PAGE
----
METHODS

During the period between May 2005 and July 2012, six consecutive patients underwent an operation for a RUF by a single colorectal surgeon. They were registered prospectively and reviewed retrospectively. This study was approved by our Institutional Review Board (No. 1310-014-524).
Electronic medical records were assessed, and the data on patients' demographics, clinical presentations, past medical histories, previous histories of operations, locations of the fistula including the distance from anal verge, sizes of the fistulae, times to fistula development, operative procedures, times of fistula repair, and acute and chronic complications were included. The etiology of the RUF was defined with an evaluation of the history of previous treatments or trauma. The fistula was diagnosed by using the suspected symptoms of a urinary fistula and by directly visualizing the fistula with cystoscopy, colonoscopy or radiographic studies with fistulography. Supplementary investigations, such as computed tomography (CT) scans or magnetic resonance imaging (MRI), were done to understand the anatomy of the fistula and that of the surrounding structures (Fig. 1).
Six male patients were identified. The RUF had an iatrogenic origin in 4 patients (66.7%) and traumatic origin in the other 2 patients (33.3%). Two patients had a fistula resulting from radiation therapy after surgery for rectal cancer. We performed rectal cancer surgery in 1,882 patients during the same period and combined radiation therapy in 304 patients. Thus, the incidence of an RUF in patients who underwent radiation therapy for rectal cancer was 0.7%. For the treatment of the fistula, four patients were referred to our hospital from other hospitals. Presented complaints were usually a combination of urine passage through the rectum, fecaluria and pneumaturia. Bleeding was observed in one patient with a radiation-induced ulcer in the area of the fistula. The clinical characteristics of the six patients are described in Table 1.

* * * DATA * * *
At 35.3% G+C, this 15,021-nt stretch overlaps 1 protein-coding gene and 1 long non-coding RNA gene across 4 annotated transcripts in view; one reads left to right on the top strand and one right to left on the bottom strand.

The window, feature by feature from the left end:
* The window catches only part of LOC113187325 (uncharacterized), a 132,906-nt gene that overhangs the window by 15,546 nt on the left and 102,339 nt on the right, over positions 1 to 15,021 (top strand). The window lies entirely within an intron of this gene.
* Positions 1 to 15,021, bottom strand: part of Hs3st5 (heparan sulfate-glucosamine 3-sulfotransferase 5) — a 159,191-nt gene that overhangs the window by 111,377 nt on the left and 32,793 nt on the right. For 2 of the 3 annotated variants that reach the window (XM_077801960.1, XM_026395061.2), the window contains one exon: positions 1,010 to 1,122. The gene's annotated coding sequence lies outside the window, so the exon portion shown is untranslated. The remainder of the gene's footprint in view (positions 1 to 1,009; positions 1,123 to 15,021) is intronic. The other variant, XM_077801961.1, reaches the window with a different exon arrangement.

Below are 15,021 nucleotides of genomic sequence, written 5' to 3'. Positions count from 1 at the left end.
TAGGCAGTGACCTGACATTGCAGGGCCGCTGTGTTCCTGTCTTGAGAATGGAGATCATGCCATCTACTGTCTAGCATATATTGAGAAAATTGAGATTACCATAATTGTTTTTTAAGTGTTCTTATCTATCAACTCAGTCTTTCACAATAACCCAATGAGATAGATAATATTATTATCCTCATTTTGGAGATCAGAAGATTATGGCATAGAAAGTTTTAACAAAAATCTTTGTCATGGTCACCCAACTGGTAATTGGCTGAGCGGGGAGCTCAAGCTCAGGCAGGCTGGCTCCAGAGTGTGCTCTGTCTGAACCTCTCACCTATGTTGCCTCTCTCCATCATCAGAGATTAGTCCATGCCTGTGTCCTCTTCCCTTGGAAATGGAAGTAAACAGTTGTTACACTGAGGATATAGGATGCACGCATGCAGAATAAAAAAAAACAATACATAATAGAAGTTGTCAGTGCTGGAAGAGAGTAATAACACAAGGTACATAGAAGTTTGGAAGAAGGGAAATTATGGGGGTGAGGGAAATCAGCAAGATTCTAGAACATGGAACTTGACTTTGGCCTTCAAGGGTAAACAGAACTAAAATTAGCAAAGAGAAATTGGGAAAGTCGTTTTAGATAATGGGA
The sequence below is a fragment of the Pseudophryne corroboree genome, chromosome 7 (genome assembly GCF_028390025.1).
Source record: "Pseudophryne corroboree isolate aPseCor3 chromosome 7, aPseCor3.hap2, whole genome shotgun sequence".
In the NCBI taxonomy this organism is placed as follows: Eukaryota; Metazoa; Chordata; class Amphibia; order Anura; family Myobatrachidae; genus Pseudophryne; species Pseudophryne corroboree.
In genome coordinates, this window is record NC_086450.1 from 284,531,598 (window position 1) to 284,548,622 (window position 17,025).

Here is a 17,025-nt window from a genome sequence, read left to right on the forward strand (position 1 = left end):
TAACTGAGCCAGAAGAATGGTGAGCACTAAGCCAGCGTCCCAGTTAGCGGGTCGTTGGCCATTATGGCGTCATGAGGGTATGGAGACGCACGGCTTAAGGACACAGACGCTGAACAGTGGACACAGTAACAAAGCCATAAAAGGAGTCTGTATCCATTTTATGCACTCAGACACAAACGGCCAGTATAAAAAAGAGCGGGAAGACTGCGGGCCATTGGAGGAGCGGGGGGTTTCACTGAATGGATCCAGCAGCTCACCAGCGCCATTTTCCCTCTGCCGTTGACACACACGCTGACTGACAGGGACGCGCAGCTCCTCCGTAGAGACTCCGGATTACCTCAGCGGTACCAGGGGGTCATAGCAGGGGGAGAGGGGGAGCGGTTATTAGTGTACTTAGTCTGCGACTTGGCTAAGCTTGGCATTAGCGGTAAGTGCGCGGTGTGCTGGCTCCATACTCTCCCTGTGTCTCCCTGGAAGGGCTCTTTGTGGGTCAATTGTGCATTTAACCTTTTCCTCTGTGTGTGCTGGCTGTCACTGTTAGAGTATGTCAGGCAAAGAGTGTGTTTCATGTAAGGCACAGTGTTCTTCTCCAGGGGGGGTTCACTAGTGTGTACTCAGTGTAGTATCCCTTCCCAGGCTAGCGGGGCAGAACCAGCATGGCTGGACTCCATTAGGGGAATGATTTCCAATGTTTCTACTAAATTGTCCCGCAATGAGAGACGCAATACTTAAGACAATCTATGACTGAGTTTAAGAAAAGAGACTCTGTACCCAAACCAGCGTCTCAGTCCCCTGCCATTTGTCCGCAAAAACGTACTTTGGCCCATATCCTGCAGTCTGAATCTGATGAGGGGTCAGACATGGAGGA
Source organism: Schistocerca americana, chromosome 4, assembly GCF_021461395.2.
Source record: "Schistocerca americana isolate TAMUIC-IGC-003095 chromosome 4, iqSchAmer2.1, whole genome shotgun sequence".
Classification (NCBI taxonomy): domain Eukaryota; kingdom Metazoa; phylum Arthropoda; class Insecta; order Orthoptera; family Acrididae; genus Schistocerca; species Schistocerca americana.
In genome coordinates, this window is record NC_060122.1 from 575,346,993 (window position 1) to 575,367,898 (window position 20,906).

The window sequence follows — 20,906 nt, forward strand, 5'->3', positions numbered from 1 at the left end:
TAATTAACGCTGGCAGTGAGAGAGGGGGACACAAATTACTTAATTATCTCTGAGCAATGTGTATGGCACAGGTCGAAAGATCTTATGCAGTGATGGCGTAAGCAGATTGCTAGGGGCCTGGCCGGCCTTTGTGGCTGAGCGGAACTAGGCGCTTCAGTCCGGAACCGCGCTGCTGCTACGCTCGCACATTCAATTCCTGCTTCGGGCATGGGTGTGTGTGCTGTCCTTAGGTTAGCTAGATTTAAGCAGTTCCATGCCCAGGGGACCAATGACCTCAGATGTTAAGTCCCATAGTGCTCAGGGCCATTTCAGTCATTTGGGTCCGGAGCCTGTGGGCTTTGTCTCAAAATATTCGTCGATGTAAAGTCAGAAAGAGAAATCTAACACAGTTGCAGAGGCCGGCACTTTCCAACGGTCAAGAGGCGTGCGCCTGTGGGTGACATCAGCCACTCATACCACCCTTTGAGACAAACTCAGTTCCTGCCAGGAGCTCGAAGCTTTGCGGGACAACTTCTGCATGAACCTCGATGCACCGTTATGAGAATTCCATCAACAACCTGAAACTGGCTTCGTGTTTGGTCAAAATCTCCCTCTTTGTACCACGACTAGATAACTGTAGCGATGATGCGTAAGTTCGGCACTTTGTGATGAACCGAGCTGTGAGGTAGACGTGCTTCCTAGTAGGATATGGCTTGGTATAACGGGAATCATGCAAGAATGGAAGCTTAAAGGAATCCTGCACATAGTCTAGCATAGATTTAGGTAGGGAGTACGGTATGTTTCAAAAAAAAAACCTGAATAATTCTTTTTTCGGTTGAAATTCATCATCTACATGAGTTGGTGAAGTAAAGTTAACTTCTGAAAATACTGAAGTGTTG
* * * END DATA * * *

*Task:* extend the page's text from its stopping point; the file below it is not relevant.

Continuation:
The principle of identifying and excising the fistula and closing the opening after careful debridement of granulation tissue remains the same in different surgical techniques. Rectal advancement flap repairs are typically performed in the Jack-knife prone position under spinal or general anesthesia. A partial thickness flap including the internal sphincter is prepared in a reverse trapezoidal shape with a broad proximal base. After identification of the fistula, a submucosal dissection around the tract and removal of the tract is done. The opening on the rectal side is closed with a primary suture, and the flap is advanced down. The urethral opening remains open for drainage. Gracilis muscle flap interpositions are performed in the lithotomy position. After a 5 cm curvilinear incision is made in the perineum, a dissection into the plane between the rectum and the urethra is done until noninflamed tissue over the fistula is reached. The fistula tract is then identified and excised. The fistula opening on the rectal side is either closed primarily or with a rectal advancement flap whereas closure of the fistula opening on the urethral side is done by a urologist. The gracilis muscle is harvested from the inner part of the thigh and is disconnected from its insertion near the tibial condyle. Through the subcutaneous tunnel made towards the perineum, the muscle is rotated so as to be placed in the perineum and is sutured to the anterior side of the rectum (Fig. 2). An omental flap interposition is performed with a laparotomy incision. The omentum is dissected from the right to the left side, preserving the left gastroepiploic artery in the pedicle. The flap is placed between the rectum and the urethra after pelvic dissection and is followed by a fistulectomy (Fig. 3). Successful closure is defined as the absence of RUF symptoms, such as urinary tract infection, pneumaturia, fecaluria, or passage of urine through the rectum concurrently with the absence of the fistula on cystoscopy, colonoscopy or radiographic studies with fistulography.